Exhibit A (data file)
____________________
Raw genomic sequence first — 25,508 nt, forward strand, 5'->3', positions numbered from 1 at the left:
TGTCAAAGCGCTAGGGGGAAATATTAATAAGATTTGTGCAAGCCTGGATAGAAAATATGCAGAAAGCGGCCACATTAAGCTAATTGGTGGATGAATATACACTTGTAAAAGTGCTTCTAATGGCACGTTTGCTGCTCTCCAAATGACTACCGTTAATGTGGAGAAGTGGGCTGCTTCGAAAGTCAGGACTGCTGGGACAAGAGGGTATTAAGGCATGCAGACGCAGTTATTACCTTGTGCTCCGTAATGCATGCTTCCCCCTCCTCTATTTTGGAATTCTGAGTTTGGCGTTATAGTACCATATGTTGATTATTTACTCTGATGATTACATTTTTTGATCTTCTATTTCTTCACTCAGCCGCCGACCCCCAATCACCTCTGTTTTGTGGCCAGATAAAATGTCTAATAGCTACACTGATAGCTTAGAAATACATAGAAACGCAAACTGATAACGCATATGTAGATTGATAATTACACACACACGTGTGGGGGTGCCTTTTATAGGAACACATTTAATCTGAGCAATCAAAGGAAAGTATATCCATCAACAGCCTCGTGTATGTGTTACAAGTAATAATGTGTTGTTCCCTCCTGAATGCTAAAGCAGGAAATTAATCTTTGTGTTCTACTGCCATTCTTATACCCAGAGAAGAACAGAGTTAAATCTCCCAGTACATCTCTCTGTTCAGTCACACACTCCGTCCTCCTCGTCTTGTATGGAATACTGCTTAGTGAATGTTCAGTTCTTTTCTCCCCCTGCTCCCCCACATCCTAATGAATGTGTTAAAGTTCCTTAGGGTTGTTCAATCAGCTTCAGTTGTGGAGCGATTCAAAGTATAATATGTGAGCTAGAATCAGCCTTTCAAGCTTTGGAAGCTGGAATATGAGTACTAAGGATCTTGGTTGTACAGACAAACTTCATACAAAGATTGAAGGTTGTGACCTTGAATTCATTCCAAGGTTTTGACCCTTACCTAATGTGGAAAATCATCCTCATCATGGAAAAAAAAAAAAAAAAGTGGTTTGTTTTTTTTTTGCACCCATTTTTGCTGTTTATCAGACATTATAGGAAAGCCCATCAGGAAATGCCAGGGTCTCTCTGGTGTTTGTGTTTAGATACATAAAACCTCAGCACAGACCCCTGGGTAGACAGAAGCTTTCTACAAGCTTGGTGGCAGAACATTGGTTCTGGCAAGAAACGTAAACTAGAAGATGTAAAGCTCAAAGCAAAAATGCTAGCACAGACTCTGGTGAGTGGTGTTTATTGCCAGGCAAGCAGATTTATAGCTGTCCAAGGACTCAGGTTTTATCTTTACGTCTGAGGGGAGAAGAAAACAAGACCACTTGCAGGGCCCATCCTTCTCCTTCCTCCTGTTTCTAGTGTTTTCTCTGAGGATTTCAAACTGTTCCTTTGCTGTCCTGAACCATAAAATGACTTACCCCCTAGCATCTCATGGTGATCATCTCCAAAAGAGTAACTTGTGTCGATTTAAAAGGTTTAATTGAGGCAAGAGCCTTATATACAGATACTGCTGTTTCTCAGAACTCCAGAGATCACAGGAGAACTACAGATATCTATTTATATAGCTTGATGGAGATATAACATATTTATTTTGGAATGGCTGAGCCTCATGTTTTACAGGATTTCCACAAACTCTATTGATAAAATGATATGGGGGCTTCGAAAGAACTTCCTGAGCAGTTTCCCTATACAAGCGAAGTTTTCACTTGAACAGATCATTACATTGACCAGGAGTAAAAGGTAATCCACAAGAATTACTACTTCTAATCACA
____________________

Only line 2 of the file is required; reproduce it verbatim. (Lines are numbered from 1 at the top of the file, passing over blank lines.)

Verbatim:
TGTCAAAGCGCTAGGGGGAAATATTAATAAGATTTGTGCAAGCCTGGATAGAAAATATGCAGAAAGCGGCCACATTAAGCTAATTGGTGGATGAATATACACTTGTAAAAGTGCTTCTAATGGCACGTTTGCTGCTCTCCAAATGACTACCGTTAATGTGGAGAAGTGGGCTGCTTCGAAAGTCAGGACTGCTGGGACAAGAGGGTATTAAGGCATGCAGACGCAGTTATTACCTTGTGCTCCGTAATGCATGCTTCCCCCTCCTCTATTTTGGAATTCTGAGTTTGGCGTTATAGTACCATATGTTGATTATTTACTCTGATGATTACATTTTTTGATCTTCTATTTCTTCACTCAGCCGCCGACCCCCAATCACCTCTGTTTTGTGGCCAGATAAAATGTCTAATAGCTACACTGATAGCTTAGAAATACATAGAAACGCAAACTGATAACGCATATGTAGATTGATAATTACACACACACGTGTGGGGGTGCCTTTTATAGGAACACATTTAATCTGAGCAATCAAAGGAAAGTATATCCATCAACAGCCTCGTGTATGTGTTACAAGTAATAATGTGTTGTTCCCTCCTGAATGCTAAAGCAGGAAATTAATCTTTGTGTTCTACTGCCATTCTTATACCCAGAGAAGAACAGAGTTAAATCTCCCAGTACATCTCTCTGTTCAGTCACACACTCCGTCCTCCTCGTCTTGTATGGAATACTGCTTAGTGAATGTTCAGTTCTTTTCTCCCCCTGCTCCCCCACATCCTAATGAATGTGTTAAAGTTCCTTAGGGTTGTTCAATCAGCTTCAGTTGTGGAGCGATTCAAAGTATAATATGTGAGCTAGAATCAGCCTTTCAAGCTTTGGAAGCTGGAATATGAGTACTAAGGATCTTGGTTGTACAGACAAACTTCATACAAAGATTGAAGGTTGTGACCTTGAATTCATTCCAAGGTTTTGACCCTTACCTAATGTGGAAAATCATCCTCATCATGGAAAAAAAAAAAAAAAAGTGGTTTGTTTTTTTTTTGCACCCATTTTTGCTGTTTATCAGACATTATAGGAAAGCCCATCAGGAAATGCCAGGGTCTCTCTGGTGTTTGTGTTTAGATACATAAAACCTCAGCACAGACCCCTGGGTAGACAGAAGCTTTCTACAAGCTTGGTGGCAGAACATTGGTTCTGGCAAGAAACGTAAACTAGAAGATGTAAAGCTCAAAGCAAAAATGCTAGCACAGACTCTGGTGAGTGGTGTTTATTGCCAGGCAAGCAGATTTATAGCTGTCCAAGGACTCAGGTTTTATCTTTACGTCTGAGGGGAGAAGAAAACAAGACCACTTGCAGGGCCCATCCTTCTCCTTCCTCCTGTTTCTAGTGTTTTCTCTGAGGATTTCAAACTGTTCCTTTGCTGTCCTGAACCATAAAATGACTTACCCCCTAGCATCTCATGGTGATCATCTCCAAAAGAGTAACTTGTGTCGATTTAAAAGGTTTAATTGAGGCAAGAGCCTTATATACAGATACTGCTGTTTCTCAGAACTCCAGAGATCACAGGAGAACTACAGATATCTATTTATATAGCTTGATGGAGATATAACATATTTATTTTGGAATGGCTGAGCCTCATGTTTTACAGGATTTCCACAAACTCTATTGATAAAATGATATGGGGGCTTCGAAAGAACTTCCTGAGCAGTTTCCCTATACAAGCGAAGTTTTCACTTGAACAGATCATTACATTGACCAGGAGTAAAAGGTAATCCACAAGAATTACTACTTCTAATCACA